Give Me the Message! Blends Art and Activism

New Cooley Gallery exhibit features political posters from Cuba, France, and the United States

A new exhibit titled Give Me the Message!, has opened in the Douglas F. Cooley Memorial Art Gallery. The Cooley, which is located on the first floor of the library, presents three to four exhibits during the academic year to bring exciting work to the larger Reed community. Curated by Director of the gallery Stephanie Snyder, Give Me the Message! features political posters from Cuba, France, and the United States from 1960 – 1975. When viewed together, the posters allow visitors to consider aesthetic similarities and conceptual methodologies across cultures.

It includes a large collection of work by American artist and social justice advocate Corita Kent (1918 – 1986). Kent, a Roman Catholic nun, used her art to promote message of love and nonviolence. Inspired by Andy Warhol and the pop art movement, Kent’s work includes bright colors and images from contemporary culture and advertisements. With bold lettering and strong composition, the pieces convey political messages denouncing racism and injustice as well as the Vietnam War.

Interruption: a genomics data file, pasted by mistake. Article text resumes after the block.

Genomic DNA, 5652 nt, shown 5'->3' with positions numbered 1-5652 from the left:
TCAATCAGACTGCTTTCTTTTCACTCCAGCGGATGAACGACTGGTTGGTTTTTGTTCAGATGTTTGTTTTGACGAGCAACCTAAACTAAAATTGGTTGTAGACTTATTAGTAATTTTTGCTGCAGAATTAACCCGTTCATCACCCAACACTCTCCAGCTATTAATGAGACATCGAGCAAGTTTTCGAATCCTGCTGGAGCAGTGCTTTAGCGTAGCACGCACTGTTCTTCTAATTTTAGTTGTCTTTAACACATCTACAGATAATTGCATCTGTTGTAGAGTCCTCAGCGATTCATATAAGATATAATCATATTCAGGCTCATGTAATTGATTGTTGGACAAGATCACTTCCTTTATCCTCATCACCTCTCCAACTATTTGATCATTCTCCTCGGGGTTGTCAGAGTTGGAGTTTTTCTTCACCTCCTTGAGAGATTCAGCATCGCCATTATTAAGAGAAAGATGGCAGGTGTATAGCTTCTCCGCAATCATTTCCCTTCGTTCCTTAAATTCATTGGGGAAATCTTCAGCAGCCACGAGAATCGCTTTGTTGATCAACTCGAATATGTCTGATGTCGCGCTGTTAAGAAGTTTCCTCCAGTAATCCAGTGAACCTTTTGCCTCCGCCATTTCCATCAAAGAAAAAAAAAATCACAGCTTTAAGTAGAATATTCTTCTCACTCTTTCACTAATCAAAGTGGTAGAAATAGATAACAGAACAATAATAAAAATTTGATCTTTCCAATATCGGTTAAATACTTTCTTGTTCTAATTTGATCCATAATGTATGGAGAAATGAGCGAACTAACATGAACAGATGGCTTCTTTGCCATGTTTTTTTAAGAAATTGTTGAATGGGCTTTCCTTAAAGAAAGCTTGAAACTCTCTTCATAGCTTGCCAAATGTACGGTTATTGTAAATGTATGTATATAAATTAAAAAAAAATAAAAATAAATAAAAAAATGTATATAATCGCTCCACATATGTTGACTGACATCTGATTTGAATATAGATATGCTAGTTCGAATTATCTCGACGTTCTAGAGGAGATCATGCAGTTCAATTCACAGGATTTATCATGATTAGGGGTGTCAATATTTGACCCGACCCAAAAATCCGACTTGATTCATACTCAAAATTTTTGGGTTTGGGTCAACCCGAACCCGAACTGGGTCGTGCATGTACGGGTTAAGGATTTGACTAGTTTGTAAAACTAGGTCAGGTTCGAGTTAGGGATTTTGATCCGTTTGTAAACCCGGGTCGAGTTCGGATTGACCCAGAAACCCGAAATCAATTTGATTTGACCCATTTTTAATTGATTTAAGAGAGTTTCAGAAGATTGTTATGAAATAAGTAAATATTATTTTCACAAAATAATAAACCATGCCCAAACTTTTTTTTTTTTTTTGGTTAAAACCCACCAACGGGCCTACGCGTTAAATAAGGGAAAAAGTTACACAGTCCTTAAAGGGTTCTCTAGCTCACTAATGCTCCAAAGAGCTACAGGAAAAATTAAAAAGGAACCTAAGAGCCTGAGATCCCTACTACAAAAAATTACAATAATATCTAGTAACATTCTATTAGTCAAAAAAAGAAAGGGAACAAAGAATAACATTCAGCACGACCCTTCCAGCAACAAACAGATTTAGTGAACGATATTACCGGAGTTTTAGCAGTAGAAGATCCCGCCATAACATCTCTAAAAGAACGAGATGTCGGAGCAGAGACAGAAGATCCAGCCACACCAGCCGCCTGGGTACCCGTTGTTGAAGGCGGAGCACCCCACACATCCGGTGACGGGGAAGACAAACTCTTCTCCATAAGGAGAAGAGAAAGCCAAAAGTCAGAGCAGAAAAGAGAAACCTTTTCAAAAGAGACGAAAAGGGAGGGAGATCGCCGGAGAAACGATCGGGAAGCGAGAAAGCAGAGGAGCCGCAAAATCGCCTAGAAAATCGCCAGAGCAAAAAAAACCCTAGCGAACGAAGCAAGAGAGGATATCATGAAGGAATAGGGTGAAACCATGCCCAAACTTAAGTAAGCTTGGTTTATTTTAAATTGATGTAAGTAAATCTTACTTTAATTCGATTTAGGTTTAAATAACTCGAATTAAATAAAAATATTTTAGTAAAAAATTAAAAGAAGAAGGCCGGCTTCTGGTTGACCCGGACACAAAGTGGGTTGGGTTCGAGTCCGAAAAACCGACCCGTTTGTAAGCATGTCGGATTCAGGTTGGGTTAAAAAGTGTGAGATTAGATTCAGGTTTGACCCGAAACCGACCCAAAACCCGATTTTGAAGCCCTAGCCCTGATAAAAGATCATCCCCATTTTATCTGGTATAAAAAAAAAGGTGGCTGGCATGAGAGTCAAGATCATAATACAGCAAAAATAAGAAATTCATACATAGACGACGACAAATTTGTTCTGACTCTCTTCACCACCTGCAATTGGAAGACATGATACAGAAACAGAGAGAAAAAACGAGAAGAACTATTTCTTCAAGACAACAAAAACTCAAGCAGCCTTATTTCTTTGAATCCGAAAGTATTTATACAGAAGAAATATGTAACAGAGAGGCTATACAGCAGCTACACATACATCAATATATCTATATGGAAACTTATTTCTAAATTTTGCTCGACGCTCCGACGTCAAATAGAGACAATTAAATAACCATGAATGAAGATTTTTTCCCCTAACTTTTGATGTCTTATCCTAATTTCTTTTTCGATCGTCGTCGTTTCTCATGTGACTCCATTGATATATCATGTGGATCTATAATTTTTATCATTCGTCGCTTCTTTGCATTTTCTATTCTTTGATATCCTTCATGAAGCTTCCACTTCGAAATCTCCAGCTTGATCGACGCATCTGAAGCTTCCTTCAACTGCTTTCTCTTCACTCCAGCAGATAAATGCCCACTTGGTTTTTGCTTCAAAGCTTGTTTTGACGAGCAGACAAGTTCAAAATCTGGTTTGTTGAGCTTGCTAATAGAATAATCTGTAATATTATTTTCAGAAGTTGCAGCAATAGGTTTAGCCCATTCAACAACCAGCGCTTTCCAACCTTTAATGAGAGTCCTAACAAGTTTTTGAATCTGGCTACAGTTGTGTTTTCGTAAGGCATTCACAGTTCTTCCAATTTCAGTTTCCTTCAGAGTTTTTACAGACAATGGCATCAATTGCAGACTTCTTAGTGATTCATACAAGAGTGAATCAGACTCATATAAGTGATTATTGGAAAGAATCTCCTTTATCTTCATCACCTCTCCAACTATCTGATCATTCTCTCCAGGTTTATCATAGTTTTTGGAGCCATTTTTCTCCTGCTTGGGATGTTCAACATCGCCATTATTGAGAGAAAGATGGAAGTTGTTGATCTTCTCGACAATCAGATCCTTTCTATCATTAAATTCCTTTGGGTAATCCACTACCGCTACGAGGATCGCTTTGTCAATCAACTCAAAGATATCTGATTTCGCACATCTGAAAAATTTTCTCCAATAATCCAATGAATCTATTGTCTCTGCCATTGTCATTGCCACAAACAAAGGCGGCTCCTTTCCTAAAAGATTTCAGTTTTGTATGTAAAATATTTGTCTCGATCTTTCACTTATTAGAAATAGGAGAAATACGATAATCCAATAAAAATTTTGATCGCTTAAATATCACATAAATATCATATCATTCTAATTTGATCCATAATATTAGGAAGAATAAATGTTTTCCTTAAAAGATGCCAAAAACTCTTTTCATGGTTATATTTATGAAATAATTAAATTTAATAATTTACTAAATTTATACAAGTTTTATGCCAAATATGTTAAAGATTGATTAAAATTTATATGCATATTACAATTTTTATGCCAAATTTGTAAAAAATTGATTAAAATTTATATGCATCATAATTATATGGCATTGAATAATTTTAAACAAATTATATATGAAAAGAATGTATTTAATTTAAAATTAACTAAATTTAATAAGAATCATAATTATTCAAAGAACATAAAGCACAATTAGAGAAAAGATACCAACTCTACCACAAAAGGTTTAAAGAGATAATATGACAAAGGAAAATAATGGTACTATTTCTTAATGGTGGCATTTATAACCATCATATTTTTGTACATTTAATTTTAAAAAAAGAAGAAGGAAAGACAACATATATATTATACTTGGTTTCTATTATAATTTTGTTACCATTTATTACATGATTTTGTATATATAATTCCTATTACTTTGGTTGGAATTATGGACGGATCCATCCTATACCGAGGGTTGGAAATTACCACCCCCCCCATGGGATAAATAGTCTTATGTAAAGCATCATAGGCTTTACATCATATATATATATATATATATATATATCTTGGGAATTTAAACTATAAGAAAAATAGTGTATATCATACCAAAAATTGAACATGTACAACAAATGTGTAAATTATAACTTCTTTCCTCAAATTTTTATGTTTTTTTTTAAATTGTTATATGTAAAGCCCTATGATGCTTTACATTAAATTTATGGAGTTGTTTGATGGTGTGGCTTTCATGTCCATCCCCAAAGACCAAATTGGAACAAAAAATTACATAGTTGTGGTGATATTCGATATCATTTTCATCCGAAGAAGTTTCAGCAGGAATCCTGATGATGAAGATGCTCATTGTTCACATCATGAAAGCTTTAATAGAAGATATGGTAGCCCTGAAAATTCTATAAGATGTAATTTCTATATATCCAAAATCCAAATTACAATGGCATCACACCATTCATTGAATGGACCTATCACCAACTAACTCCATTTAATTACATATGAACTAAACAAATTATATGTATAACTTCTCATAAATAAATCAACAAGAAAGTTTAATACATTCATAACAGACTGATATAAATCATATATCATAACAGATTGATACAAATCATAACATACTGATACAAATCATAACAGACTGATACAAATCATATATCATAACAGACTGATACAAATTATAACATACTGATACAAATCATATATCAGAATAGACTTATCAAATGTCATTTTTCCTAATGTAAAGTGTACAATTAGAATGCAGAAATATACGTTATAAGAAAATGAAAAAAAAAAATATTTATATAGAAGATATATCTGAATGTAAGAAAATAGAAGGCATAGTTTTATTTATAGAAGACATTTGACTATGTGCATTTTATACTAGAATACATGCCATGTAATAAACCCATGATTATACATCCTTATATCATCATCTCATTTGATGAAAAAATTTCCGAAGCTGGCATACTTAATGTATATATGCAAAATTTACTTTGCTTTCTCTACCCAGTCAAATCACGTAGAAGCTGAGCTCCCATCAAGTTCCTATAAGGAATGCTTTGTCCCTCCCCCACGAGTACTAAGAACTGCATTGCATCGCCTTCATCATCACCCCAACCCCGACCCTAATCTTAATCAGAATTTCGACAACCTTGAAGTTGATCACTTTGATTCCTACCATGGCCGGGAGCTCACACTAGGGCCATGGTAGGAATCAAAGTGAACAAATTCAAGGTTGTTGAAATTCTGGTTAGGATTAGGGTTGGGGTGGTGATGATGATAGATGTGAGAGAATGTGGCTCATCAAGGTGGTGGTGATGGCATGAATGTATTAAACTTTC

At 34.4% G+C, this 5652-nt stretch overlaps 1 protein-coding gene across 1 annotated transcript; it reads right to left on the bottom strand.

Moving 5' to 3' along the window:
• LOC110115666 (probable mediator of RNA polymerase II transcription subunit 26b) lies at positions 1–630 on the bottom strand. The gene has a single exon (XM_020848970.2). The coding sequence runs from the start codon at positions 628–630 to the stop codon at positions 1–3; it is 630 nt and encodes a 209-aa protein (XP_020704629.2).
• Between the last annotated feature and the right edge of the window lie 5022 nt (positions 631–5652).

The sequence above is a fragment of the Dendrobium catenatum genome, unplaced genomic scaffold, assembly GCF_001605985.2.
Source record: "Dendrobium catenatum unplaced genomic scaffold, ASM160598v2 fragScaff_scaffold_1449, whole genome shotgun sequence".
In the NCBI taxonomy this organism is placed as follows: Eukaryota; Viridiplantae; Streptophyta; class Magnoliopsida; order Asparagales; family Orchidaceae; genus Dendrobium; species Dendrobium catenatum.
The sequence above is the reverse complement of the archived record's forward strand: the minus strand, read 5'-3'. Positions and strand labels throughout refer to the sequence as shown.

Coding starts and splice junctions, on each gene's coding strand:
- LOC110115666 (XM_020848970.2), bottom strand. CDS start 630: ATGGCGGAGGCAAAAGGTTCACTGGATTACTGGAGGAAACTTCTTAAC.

Photo by Katherine Draves

Photo by Katherine Draves

The exhibit also includes examples of political posters from the French protests of May 1968. A collective of art students, the Atelier Populaire, screen printed thousands of posters a day to create a visual representation of the protestors’ fight. Designs were submitted anonymously and reviewed in meetings. Completed posters were signed by a simple stamp marking the posters as having been made by the Atelier Populaire. The posters, while visually simpler than others in the exhibit, still express the passion of the people. 

Lastly, there are many posters from Communist Cuba. They were created by artists employed by the government arts agency, the Organización de Solidaridad con los Pueblos de Asia, África y América Latina or OSPAAAL. OSPAAAL helped educate and employ some of the best artists in the country to create posters inspired by Russian and Soviet propaganda, Latin American modern art, and pop art from the United States. Because of OSPAAAL’s mission to advance global solidarity, many of the posters feature international Communist leaders and venerate revolutionary struggles. 

With hand lettering done by Reed alum Lee Pete Tim ‘19, the exhibit provides an interesting look into the intersection of art and activism. Make sure to stop by before the exhibit closes on December 15.

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